It's hard to believe that it's already been two years.
On July 14, 2015, NASA's New Horizons spacecraft zoomed within 7,800 miles (12,550 kilometers) of Pluto, capturing the first-ever up-close looks at the dwarf planet system.
Since its 1930 discovery, Pluto had remained but a blur of pixels in even the best imagery, so the flyby was a revelation. New Horizons' photos revealed Pluto to be a diverse world with a stunning variety of features, including a 620-mile-wide (1,000 km) plain of nitrogen ice and water-ice mountains that rise 2 miles (3.2 km) into the dwarf planet's exotic sky. [Pluto Flyby Anniversary: New Horizons' Most Amazing Photos]
"I think the most surprising thing is how complex that little planet is," New Horizons principal investigator Alan Stern, of the Southwest Research Institute in Boulder, Colorado, told Space.com via email.
"It outstripped everyone’s expectations, and I am certain that we’re going to need an orbiter follow-up to make sense of Pluto," Stern added. "Fortunately, now we know how to do that and what new instruments to bring to bear."
The flyby also revealed, among many other things, that Pluto is slightly larger than scientists had thought; that its many-layered atmosphere is blue; that an ocean of liquid water might slosh beneath the dwarf planet's surface; and that all five of its moons are the same age (and therefore were probably all formed by a colossal impact between Pluto and another object billions of years ago).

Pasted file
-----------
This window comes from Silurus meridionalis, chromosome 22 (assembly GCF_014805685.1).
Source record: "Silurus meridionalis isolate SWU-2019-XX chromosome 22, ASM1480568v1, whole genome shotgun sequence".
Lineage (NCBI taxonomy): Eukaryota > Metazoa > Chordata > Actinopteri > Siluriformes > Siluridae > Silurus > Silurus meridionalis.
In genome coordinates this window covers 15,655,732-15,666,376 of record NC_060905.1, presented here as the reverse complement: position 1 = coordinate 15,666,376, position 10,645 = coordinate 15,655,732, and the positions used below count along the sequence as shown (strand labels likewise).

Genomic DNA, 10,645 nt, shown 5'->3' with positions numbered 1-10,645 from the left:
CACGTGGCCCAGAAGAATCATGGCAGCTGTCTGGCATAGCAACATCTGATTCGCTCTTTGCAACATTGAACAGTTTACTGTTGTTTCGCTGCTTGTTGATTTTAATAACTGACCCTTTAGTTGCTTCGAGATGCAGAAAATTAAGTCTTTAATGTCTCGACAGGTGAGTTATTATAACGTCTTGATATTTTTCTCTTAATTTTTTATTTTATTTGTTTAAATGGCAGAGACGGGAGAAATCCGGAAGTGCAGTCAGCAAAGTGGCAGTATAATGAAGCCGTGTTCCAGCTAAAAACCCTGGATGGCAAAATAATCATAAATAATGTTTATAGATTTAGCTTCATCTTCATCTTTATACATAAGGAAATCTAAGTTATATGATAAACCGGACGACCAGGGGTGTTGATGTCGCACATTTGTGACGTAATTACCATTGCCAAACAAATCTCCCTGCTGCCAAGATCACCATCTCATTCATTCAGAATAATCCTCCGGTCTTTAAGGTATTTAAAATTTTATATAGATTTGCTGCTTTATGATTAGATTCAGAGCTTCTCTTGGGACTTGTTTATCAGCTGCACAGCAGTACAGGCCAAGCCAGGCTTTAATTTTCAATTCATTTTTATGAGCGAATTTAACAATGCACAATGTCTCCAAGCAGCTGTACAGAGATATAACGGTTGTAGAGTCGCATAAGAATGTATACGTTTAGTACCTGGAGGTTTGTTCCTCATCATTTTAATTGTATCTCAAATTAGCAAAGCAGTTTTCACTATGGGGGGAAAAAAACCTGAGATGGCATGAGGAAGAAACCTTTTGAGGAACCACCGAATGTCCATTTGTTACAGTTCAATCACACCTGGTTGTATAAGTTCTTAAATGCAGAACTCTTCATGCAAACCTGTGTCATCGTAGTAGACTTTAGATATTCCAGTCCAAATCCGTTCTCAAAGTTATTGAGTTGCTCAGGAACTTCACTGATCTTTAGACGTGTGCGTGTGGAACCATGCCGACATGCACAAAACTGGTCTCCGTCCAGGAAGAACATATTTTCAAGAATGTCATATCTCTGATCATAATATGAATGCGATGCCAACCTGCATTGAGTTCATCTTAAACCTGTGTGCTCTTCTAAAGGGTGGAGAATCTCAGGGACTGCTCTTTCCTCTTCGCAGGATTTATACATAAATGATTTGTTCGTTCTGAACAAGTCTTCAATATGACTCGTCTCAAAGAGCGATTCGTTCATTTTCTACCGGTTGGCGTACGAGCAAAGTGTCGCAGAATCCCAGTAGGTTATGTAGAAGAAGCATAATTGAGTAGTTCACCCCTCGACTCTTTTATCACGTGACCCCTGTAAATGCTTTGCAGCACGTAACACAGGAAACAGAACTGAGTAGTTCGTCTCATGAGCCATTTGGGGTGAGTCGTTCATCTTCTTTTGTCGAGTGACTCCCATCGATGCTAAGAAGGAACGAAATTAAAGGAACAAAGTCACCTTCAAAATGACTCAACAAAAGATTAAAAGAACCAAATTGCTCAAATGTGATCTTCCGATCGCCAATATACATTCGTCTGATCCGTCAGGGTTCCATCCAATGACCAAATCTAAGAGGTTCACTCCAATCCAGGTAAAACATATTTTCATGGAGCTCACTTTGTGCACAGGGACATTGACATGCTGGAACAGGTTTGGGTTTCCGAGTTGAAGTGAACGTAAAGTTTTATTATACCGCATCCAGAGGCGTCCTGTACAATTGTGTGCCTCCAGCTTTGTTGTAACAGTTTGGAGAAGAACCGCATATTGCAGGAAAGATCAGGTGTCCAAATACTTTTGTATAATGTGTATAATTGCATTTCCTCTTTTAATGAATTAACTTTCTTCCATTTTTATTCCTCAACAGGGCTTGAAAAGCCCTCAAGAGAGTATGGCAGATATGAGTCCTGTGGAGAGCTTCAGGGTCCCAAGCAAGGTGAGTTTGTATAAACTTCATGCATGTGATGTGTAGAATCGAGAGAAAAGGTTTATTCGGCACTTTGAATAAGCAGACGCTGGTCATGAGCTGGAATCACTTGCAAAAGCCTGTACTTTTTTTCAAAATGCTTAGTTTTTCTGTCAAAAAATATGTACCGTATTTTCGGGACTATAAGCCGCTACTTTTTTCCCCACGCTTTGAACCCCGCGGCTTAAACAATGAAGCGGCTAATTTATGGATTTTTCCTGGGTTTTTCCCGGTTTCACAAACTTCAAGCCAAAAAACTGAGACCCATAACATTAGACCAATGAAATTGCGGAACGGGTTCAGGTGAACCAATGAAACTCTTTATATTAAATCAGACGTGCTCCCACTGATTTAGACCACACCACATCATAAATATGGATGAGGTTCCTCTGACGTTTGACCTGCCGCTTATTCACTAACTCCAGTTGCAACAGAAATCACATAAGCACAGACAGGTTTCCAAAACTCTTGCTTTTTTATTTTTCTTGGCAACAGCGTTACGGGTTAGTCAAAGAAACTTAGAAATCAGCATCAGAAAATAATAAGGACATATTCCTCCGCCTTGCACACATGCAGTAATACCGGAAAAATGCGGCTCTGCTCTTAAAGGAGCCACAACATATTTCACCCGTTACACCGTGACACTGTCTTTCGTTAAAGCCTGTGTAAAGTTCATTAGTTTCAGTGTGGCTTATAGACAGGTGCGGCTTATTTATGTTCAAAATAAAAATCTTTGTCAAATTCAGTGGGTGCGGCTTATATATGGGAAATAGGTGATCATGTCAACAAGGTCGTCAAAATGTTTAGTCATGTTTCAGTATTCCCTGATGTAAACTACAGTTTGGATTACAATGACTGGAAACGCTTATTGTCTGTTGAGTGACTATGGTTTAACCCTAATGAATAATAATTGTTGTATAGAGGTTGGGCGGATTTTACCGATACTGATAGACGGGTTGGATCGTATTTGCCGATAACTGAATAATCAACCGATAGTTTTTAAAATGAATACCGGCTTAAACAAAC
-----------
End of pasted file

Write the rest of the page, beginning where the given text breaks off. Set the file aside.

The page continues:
Future generations will likely look back on the $700 million New Horizons mission, which launched in January 2006, as a groundbreaking example of cost-effective space exploration, Stern said. [New Horizons' Pluto Flyby: Complete Coverage]
"New Horizons will best be known, I think, for showing how to do outer planet exploration less expensively and for delivering spectacular science to boot," he said. "But I’d be remiss if I didn’t add that it’ll also be known for completing the first era of planetary reconnaissance by finally revealing Pluto, the last of the planets known at the dawn of the space age."
Indeed, the other eight originally recognized planets had already gotten an up-close visit by the time of New Horizons' Pluto flyby. The most recent such unveiling came back in August 1989, when NASA's Voyager 2 spacecraft cruised past Neptune. (Of course, the International Astronomical Union reclassified Pluto as a dwarf planet in 2006, reducing the number of "officially recognized" planets in our solar system to eight — a decision that remains controversial to this day.)
Speaking of legacies is a bit premature, however, for New Horizons' work isn't done. The probe is now embarked on an extended mission that's centered on a second flyby, which will take place on Jan. 1, 2019. On that date, New Horizons will zoom close to a small object called 2014 MU69, which lies about 1 billion miles (1.6 billion kilometers) beyond Pluto.
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